My friend Lisa Klink has some great advice for TV writers who are finding it very cold out there right now:
writing staffs have been reduced, resulting in more competition for
jobs. Some experienced writers are taking less money and/or lower
titles just to keep working. Networks are ordering fewer pilots, which
is also increasing competition among writers trying to sell shows.
There’s a general tension and uncertainty in the air, which makes the
people doing the hiring less inclined to take chances on unproven
Depressed yet? I don’t say all this to be discouraging, just to
offer some perspective. If you’re not getting the opportunities you’ve
been hoping for, it probably has less to do with your talent as a
writer than the stressed-out state of the business. So what’s a writer
to do? What we do best. Get creative. Expand your horizons beyond
television to other media: video games, web series, graphic novels,
etc. Get (or borrow) a digital camera and make a short. Write a one
act play and stage a reading. Explore every possible way to get your
work seen and produced.
None of this is to suggest that you should stop writing new specs,
meeting new people and looking for TV work. But in addition to a
full-frontal assault, try coming at the TV biz sideways. Having any
kind of success in any medium will distinguish you from your
competition. More importantly, I think it’s psychologically helpful to
any writer frustrated with the business to find other creative
outlets. Take a break from beating your head against the wall and have
some fun with your talent. Remind yourself that you are actually a
good writer – and become an even better writer while you’re at it.
She's right. As my grandfather used to say, "You can't catch fish with your line in the boat" (it's amazing how many different situations I can apply that advice to, just like he did). That's why I am always working on several things at once.
Today is a good example. I had a pitch at FX, I did some research for my next "Monk" novel (which is due in April), I wrote five pages of my "standalone" novel, got notes on a spec script I've optioned to some producers, and I started sketching out some ideas for a pitch I have on the 13th.
I have my professional ups and downs, and personal ones as well, but no matter what I am always writing something. Even when I had two broken arms. It's how I stay sane and it's probably how I stay in business.
3 thoughts on “Writers Write”
Not a TV writer, but this is advice I needed to hear.
Great advice! Really encouraging! As a way of getting read, writers could also start up a webpage and post a spec script on it, and then have business cards referring to it ready to give out when they are networking (since it might be awkward to try to hand out a spec script at a party or an event!) The webpage with the spec on it could require a password (which is on the business card) if the writer doesn’t want to post it for all to read. Recessions come but they always go, and when the good times return it’s nice to have some extra scripts in hand that might be produced.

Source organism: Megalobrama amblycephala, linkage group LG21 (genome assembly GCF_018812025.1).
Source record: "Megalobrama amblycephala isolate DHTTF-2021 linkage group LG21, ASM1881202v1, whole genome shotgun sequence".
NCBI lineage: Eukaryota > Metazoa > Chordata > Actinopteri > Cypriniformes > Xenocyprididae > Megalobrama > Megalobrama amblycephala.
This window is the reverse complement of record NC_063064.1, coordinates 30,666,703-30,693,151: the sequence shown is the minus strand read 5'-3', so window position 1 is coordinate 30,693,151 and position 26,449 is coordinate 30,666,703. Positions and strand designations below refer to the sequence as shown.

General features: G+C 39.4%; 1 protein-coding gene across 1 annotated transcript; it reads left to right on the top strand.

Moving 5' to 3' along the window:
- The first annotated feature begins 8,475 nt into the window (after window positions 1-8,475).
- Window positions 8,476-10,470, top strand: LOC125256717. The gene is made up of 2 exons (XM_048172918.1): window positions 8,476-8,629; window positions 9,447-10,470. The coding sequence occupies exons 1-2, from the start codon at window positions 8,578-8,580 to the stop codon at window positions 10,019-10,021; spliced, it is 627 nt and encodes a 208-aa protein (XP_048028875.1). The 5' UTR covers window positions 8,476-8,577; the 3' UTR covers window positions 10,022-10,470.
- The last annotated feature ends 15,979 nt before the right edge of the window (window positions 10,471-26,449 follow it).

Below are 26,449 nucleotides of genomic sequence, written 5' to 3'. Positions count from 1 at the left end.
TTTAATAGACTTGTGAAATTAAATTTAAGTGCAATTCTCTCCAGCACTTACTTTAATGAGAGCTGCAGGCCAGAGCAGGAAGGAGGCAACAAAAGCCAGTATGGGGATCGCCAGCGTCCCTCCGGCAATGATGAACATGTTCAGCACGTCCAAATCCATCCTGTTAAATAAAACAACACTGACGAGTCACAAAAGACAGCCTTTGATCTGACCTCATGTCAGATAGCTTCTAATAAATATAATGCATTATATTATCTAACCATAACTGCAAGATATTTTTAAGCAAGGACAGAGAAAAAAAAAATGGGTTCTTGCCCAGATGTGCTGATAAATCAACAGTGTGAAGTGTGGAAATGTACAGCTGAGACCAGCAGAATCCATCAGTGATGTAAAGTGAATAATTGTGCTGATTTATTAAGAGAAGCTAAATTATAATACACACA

I’m not all that adept at extended metaphors, so bear with me, but over the past 10 years, since the day I sold my first book, I’ve come to see it like this:
The business of writing — for those who truly want to make a living at it, as opposed to doing it for fun or selling an occasional story to Insert Random Zine Here, is like riding a Toyota Corolla down La Cienega blvd south of Wilshire: It’s long, it’s not necessarily the prettiest thing in the world, and it’s got a ton of potholes.
But your work — each of your projects, be they prose, film, tv, theater, web, etc. — has the power to transform each of those potholed areas into a smooth, even stretch of road. Each project is a like a warm glop of wet tar, ready to fill in and patch up the bumpy spots. The more you’re working on, the more potholes you can fill in. That way, even if you hit one of those dips, you still know there’s the potential of an easier ride up ahead. You’re still going to hit some nasty dips, still going to bounce high and low, and it’s probably never going to be like gliding down Sunset in a Mercedes sedan, but it can be remarkably, unimaginably fun all along the way. You just have to keep filling in those potholes as you go.
Oh, and stop for Cuban food down near Pico. Get the roast pork. Tell ’em I sent you.